CSU professor assists in next generation of Nobel prize research

Julia Trowbridge

graphic: a beam of light is shot, split at a 90 degree angle, and then detected
Gravitational waves are detected with an interferometer. The design consists of two vacuum tubes with a beam splitter, which allows a beam of light to be emitted into the device, split identically by the beam splitter. The light travels down the tubes, reflects off of a mirror at the end, and the interference pattern is detected.

In 1916, Albert Einstein’s general relativity theory predicted that our world is of four dimensions: three of space and one of time. Any event in the universe will disturb the space time continuum, causing a gravitational wave to ripple out, the way that throwing a rock into water would create ripples along the surface of the water.

Recently, the Nobel Prize for Physics was announced – it went to three scientists who founded LIGO, a cooperation that researches gravitational wave astronomy, for the experimental proof of these gravitational waves. A CSU professor, Professor Carmen Menoni, is contributing to the next generation of this project through her research in optical engineering.

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“We are advancing (a) state of art,” Menoni said. “We’re moving beyond to actually make (the research) more robust. With high power lasers, LIGO is investigating how we can tailor nano structures to make the mechanics more robust.”

Gravitational waves are detected with an interferometer, which works by merging two or more light sources together to create an interference pattern. Very small changes in the interference pattern can be detected, because of the set up of the interferometer. 

The interferometer consists of two vacuum tubes positioned in an “L” shape. A wave of light is shot and split identically by a beam splitter. The identical waves of light then travel down these 4-kilometer tubes. At the ends of these tubes are mirrors, which reflect the light back, and the light travels back down the tube where the interference pattern is detected. 

“LIGO plans to develop (a) more sensitive interferometer and to look at different wavelengths,” Menoni said. “We’re already thinking ahead (to) what is going to be needed for future interferometers.”

silver cylindrical machine
“SPECTOR”, an ion beam sputtering system is a machine used in Professor Menoni’s lab to evenly place optical coatings onto the end mirrors. (Julia Trowbridge | Collegian)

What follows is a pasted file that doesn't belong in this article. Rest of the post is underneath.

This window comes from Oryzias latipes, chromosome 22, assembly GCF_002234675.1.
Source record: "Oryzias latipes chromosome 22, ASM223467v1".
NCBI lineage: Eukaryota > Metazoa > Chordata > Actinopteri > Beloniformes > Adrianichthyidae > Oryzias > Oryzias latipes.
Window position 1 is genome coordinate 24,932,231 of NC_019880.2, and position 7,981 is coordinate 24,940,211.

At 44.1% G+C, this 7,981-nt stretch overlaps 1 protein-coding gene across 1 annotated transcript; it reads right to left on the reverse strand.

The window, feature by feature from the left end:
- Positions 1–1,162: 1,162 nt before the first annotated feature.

Gravitational waves, or disturbances in the space- time continuum, causes the entirety of space to shift. When the gravitational wave interacts with the interferometer, there is a length distortion, which means one of the 4-kilometer tubes will be slightly shorter, and the other will be slightly longer. The proof of gravitational waves is found by testing the interference pattern at different parts of the world, seeing the same results, after other wave sources, like seismic activity, are factored in. 

Menoni’s research lab focuses on the optimization of the optical coatings on the mirrors at the end of the tubes. The optical coatings are made out of amorphous materials, silica and tantalum pentoxide, in order to increase the thermodynamic stability of the lasers and to decrease the energy lost from the interaction of the lasers and the optical mirrors. The purpose of their research is to establish relationship between structure and coating mechanical loss.

“(The research) has reached a point with what we can do to the current design,” said Mariana Fazio, a postdoctoral researcher studying electrical and computer engineering. “We need something very original and creative to hit the right answer. It really drives you (to think), ‘If I think a little out of the box’ the idea could hit you.”

Working with LIGO has been an amazing experience, according to Fazio and Le Yang, a second year graduate student studying chemistry. LIGO, being a research group with thousands of scientists in over 20 countries, has a large amount of resources for the scientists involved to advance this area of research.

“There are so many resources shared with others,” Yang said. “There are limited experiments that we can do at CSU, (but) we can do whatever we want to with MIT or CalTech. It’s really amazing. Even if we don’t do experiments, we can share many ideas.”

The universe has been studied in various of ways, from neutrinos to electromagnetic radiation. Gravitational waves present direct evidence in the space- time continuum, and could lead to a greater understanding of the nature of our universe.

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Collegian reporter Julia Trowbridge can be reached at news@collegian.com or on Twitter @chapin_jules.